The sex in “Cabaret” is fairly tame, actually, in the context of 1972, the only year when hard-core pornography made it into the list of 10 biggest-grossing films in the United States. There were two porn movies, in fact. “Behind the Green Door” was number four and “Deep Throat” (a title soon to enter the history books, after Washington Post managing editor Howard Simons affixed it to Bob Woodward’s secret Watergate source) was number six. Ralph Bakshi’s X-rated cartoon, “Fritz the Cat,” being at number 10 almost seems like an afterthought. Even elderly directors were testing barriers. “Frenzy,” beside being Hitchcock’s best film since “Psycho,” is easily his most sexually explicit, with its serial killer-rapist villain. Woody Allen couldn’t have picked a better year to release his adaptation of “Everything You Always Wanted to Know About Sex but Were Afraid to Ask.”
Allen starred in another movie in 1972, “Play It Again, Sam,” an adaptation of his play (he didn’t direct). It wasn’t a bad year for comedy. Elaine May’s “The Heartbreak Kid” boasts two top-notch supporting performances, from her daughter, Jeannie Berlin, and Eddie Albert. And while “What’s Up, Doc?” doesn’t come close to matching its inspiration, “Bringing Up Baby,” it does have one of the all-time great kickers (two of them, actually).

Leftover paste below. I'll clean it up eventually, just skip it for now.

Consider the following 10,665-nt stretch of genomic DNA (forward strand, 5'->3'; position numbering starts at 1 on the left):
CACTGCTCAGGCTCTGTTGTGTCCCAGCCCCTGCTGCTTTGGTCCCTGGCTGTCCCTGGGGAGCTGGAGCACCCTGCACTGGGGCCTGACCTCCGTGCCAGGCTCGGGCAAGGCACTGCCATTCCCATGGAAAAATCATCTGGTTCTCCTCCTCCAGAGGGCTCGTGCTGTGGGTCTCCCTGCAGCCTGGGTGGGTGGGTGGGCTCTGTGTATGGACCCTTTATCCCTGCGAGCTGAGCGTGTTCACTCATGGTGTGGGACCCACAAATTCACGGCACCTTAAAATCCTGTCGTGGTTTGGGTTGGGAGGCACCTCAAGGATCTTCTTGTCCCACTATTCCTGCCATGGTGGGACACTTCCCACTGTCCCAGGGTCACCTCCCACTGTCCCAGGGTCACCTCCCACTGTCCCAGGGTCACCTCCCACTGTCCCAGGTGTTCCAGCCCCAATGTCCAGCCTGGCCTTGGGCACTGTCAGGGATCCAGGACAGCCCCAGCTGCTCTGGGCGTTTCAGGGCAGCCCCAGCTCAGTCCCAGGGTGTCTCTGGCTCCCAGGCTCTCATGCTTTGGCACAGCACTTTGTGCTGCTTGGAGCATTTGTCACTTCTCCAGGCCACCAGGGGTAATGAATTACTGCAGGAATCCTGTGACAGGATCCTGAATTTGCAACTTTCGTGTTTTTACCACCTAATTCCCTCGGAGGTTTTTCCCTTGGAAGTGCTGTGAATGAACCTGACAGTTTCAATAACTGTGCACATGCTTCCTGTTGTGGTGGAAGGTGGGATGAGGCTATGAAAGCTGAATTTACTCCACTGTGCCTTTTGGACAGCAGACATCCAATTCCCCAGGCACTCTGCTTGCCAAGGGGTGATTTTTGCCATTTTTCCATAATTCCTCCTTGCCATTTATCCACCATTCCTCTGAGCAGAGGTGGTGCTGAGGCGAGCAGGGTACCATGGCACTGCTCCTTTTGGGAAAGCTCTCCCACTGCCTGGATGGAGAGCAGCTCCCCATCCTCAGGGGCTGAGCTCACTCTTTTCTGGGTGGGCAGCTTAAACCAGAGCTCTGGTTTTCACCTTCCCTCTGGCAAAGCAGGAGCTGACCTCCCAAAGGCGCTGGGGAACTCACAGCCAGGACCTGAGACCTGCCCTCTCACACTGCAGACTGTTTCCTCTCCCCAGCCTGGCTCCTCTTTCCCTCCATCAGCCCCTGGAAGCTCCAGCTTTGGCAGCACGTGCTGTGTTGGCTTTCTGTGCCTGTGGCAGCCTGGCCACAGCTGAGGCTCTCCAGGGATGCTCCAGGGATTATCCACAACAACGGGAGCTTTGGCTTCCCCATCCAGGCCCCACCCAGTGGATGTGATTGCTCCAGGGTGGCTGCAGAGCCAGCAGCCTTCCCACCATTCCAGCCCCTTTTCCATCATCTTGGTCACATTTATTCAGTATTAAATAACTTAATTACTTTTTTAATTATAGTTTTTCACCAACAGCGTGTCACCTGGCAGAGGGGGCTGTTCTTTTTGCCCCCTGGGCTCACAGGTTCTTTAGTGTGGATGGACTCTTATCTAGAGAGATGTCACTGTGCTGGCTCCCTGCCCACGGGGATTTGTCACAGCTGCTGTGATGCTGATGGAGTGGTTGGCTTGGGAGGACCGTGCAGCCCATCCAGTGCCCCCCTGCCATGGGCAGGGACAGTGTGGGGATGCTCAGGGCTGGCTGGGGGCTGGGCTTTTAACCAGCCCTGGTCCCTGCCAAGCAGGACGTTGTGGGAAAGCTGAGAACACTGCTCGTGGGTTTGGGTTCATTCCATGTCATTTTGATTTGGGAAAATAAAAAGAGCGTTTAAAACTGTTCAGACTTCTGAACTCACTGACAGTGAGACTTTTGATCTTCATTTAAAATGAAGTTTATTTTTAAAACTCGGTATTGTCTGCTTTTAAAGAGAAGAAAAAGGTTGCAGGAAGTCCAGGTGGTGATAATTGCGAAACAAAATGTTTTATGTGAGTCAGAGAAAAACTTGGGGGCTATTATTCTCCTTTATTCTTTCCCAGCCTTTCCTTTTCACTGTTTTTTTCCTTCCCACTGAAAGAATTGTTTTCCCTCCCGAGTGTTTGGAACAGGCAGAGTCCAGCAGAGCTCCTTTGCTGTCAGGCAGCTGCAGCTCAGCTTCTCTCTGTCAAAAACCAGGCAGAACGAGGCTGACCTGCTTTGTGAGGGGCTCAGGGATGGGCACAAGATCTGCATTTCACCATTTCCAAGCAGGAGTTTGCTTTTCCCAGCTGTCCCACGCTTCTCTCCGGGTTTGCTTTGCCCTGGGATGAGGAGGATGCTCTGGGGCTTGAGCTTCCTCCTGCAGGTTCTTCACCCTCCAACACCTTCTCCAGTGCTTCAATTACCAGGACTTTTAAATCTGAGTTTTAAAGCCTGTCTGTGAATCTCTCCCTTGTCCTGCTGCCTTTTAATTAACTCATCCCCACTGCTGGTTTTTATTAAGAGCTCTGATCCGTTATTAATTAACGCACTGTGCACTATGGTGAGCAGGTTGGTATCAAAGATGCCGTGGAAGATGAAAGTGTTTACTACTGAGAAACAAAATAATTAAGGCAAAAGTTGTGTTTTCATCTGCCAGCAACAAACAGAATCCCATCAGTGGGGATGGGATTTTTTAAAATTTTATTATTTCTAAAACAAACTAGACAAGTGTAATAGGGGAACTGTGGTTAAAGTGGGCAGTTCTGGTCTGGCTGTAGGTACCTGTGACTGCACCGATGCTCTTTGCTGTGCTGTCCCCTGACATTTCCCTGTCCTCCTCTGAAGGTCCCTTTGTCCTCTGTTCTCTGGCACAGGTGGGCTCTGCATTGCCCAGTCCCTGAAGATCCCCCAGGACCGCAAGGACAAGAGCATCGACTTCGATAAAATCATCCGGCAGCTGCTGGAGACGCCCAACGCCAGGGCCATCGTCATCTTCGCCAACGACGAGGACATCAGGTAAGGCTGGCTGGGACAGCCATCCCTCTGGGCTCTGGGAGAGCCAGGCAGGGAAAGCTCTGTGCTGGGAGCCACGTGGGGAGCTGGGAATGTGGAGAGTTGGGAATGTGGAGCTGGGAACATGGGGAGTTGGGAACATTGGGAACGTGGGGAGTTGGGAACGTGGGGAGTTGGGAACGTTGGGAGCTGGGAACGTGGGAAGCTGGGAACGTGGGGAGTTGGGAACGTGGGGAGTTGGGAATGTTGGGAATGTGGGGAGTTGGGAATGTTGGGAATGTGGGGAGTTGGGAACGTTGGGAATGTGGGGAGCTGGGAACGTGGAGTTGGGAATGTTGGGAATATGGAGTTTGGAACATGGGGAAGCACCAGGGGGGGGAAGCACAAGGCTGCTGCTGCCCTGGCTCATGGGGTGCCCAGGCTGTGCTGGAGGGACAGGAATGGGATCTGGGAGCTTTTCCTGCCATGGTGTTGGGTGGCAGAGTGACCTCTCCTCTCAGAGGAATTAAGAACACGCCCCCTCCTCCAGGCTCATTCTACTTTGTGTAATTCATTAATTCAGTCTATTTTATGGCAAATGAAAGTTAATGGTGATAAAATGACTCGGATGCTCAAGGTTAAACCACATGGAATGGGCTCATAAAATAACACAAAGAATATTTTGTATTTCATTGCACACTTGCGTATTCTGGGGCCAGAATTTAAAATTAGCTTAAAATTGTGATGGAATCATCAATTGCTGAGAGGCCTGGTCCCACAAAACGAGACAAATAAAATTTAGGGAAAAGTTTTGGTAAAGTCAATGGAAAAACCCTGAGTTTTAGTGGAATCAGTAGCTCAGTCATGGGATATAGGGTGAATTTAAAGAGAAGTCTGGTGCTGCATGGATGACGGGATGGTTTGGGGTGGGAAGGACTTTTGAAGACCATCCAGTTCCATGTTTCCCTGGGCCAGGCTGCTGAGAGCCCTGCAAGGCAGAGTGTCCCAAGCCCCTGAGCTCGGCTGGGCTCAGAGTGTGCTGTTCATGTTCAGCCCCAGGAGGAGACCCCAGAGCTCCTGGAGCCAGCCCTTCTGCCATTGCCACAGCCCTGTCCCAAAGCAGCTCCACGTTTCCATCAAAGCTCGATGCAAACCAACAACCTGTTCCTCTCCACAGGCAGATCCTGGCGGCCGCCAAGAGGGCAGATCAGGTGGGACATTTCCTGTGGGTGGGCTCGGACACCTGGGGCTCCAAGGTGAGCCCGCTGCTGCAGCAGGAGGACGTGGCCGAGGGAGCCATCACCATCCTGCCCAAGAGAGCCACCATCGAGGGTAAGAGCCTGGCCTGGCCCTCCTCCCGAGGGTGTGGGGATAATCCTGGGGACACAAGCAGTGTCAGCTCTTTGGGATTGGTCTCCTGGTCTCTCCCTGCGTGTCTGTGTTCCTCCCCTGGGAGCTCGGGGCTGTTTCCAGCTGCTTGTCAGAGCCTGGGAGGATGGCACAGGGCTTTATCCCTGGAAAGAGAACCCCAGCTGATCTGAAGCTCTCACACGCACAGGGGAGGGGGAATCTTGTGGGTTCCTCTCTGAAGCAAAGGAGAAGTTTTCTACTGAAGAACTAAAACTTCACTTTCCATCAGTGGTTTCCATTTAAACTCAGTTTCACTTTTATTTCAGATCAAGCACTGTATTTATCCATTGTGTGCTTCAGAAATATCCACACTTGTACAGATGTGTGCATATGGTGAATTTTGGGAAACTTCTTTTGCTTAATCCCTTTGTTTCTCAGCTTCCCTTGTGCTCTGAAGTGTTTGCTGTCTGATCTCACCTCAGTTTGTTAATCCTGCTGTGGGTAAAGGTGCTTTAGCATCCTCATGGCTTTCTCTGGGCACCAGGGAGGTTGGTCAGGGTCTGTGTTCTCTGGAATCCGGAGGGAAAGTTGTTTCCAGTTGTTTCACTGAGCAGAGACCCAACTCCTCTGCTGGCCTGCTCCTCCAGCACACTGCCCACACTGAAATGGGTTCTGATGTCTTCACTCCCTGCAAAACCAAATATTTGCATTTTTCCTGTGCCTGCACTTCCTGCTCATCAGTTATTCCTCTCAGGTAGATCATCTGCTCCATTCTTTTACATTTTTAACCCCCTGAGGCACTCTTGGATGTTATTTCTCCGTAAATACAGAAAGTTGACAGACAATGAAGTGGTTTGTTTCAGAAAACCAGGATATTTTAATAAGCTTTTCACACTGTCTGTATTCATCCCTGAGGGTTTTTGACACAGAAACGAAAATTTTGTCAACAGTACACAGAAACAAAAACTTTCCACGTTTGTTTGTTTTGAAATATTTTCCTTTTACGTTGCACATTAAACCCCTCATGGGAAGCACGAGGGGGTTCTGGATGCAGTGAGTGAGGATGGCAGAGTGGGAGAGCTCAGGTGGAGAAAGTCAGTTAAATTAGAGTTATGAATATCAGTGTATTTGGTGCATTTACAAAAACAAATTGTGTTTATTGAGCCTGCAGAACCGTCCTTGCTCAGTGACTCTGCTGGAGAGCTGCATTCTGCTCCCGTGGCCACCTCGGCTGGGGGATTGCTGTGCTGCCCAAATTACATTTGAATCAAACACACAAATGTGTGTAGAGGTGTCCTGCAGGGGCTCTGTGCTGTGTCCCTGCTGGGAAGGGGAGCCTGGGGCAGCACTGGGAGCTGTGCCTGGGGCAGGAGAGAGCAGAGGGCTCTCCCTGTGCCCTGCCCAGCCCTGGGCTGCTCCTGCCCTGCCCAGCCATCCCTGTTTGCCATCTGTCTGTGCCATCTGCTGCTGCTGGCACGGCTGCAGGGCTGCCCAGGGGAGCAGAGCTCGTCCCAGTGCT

Robert Benton, who wrote the “Doc” screenplay, with David Newman and Buck Henry, made his directorial debut, with a western, “Bad Company” (co-written with Newman). Its cast of late adolescents, headed by a 22-year-old Jeff Bridges, had a younger equivalent in “The Cowboys,” where John Wayne leads a group of schoolboys on a cattle drive. It’s best remembered today as one of the rare movies in which the Duke dies. Bruce Dern does the deed — New Hollywood kills off Old Hollywood?
A surprisingly large number of pretty good westerns came out in 1972: “Ulzana’s Raid,” “Jeremiah Johnson,” “Joe Kidd,” “The Great Northfield Minnesota Raid.” Two of the best, both directed by Sam Peckinpah and starring Steve McQueen, are set in the present but they’re definitely out West and have the feel of westerns: “Junior Bonner” and “The Getaway.”
Hollywood’s newest genre, blaxploitation, continued to flourish, with “Across 110th Street” and the sequel “Shaft’s Big Score.” Pam Grier, who’d qualify as the Mother Courage of blaxploitation if Mother Courage were foxy, was in “Hit Man” and “Cool Breeze.” A very different view of the African-American experience could be found in “Sounder” and Diana Ross’s film debut, “Lady Sings the Blues.” Also making his film debut that year was a young Samuel L. Jackson, 11th-billed in “Together for Days.” (No, I’d never heard of it before, either.)